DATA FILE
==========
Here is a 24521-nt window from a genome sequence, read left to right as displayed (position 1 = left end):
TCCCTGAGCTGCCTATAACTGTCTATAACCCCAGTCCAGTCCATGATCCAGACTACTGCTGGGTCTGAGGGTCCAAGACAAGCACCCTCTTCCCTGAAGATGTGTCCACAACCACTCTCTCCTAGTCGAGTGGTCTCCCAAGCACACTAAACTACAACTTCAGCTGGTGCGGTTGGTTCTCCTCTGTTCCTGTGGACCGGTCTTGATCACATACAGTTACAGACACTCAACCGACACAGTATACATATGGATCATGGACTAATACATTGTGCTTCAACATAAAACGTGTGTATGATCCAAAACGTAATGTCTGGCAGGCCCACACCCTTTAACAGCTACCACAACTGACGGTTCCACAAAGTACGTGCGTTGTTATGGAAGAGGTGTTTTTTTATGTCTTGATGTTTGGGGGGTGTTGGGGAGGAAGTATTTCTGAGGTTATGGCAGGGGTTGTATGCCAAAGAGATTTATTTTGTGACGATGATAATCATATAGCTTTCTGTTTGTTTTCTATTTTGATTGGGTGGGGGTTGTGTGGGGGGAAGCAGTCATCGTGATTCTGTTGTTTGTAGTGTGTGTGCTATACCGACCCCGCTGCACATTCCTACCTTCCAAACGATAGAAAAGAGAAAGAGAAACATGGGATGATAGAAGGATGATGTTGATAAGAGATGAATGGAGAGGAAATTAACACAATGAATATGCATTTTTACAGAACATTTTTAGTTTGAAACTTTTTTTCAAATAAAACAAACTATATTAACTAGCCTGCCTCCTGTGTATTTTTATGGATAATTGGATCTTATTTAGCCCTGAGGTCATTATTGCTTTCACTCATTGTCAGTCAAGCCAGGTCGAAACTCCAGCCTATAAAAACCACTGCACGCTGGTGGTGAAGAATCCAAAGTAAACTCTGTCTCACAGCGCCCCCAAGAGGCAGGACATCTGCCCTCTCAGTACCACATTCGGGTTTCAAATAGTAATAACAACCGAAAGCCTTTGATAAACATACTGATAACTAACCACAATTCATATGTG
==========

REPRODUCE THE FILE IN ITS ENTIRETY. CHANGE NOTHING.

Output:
Here is a 24521-nt window from a genome sequence, read left to right as displayed (position 1 = left end):
TCCCTGAGCTGCCTATAACTGTCTATAACCCCAGTCCAGTCCATGATCCAGACTACTGCTGGGTCTGAGGGTCCAAGACAAGCACCCTCTTCCCTGAAGATGTGTCCACAACCACTCTCTCCTAGTCGAGTGGTCTCCCAAGCACACTAAACTACAACTTCAGCTGGTGCGGTTGGTTCTCCTCTGTTCCTGTGGACCGGTCTTGATCACATACAGTTACAGACACTCAACCGACACAGTATACATATGGATCATGGACTAATACATTGTGCTTCAACATAAAACGTGTGTATGATCCAAAACGTAATGTCTGGCAGGCCCACACCCTTTAACAGCTACCACAACTGACGGTTCCACAAAGTACGTGCGTTGTTATGGAAGAGGTGTTTTTTTATGTCTTGATGTTTGGGGGGTGTTGGGGAGGAAGTATTTCTGAGGTTATGGCAGGGGTTGTATGCCAAAGAGATTTATTTTGTGACGATGATAATCATATAGCTTTCTGTTTGTTTTCTATTTTGATTGGGTGGGGGTTGTGTGGGGGGAAGCAGTCATCGTGATTCTGTTGTTTGTAGTGTGTGTGCTATACCGACCCCGCTGCACATTCCTACCTTCCAAACGATAGAAAAGAGAAAGAGAAACATGGGATGATAGAAGGATGATGTTGATAAGAGATGAATGGAGAGGAAATTAACACAATGAATATGCATTTTTACAGAACATTTTTAGTTTGAAACTTTTTTTCAAATAAAACAAACTATATTAACTAGCCTGCCTCCTGTGTATTTTTATGGATAATTGGATCTTATTTAGCCCTGAGGTCATTATTGCTTTCACTCATTGTCAGTCAAGCCAGGTCGAAACTCCAGCCTATAAAAACCACTGCACGCTGGTGGTGAAGAATCCAAAGTAAACTCTGTCTCACAGCGCCCCCAAGAGGCAGGACATCTGCCCTCTCAGTACCACATTCGGGTTTCAAATAGTAATAACAACCGAAAGCCTTTGATAAACATACTGATAACTAACCACAATTCATATGTG